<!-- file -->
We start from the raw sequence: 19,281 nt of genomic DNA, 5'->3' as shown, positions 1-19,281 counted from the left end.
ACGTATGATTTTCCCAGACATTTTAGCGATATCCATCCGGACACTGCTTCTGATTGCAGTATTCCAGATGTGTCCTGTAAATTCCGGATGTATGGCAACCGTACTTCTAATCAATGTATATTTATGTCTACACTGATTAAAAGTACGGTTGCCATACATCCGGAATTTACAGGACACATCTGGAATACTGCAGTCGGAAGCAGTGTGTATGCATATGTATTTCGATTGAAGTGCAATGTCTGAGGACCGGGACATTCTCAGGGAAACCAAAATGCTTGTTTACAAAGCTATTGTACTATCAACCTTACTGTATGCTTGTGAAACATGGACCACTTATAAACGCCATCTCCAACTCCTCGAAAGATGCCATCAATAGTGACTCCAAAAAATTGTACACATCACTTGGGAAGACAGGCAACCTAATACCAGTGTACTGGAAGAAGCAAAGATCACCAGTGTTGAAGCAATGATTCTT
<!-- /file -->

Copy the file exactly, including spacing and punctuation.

We start from the raw sequence: 19,281 nt of genomic DNA, 5'->3' as shown, positions 1-19,281 counted from the left end.
ACGTATGATTTTCCCAGACATTTTAGCGATATCCATCCGGACACTGCTTCTGATTGCAGTATTCCAGATGTGTCCTGTAAATTCCGGATGTATGGCAACCGTACTTCTAATCAATGTATATTTATGTCTACACTGATTAAAAGTACGGTTGCCATACATCCGGAATTTACAGGACACATCTGGAATACTGCAGTCGGAAGCAGTGTGTATGCATATGTATTTCGATTGAAGTGCAATGTCTGAGGACCGGGACATTCTCAGGGAAACCAAAATGCTTGTTTACAAAGCTATTGTACTATCAACCTTACTGTATGCTTGTGAAACATGGACCACTTATAAACGCCATCTCCAACTCCTCGAAAGATGCCATCAATAGTGACTCCAAAAAATTGTACACATCACTTGGGAAGACAGGCAACCTAATACCAGTGTACTGGAAGAAGCAAAGATCACCAGTGTTGAAGCAATGATTCTT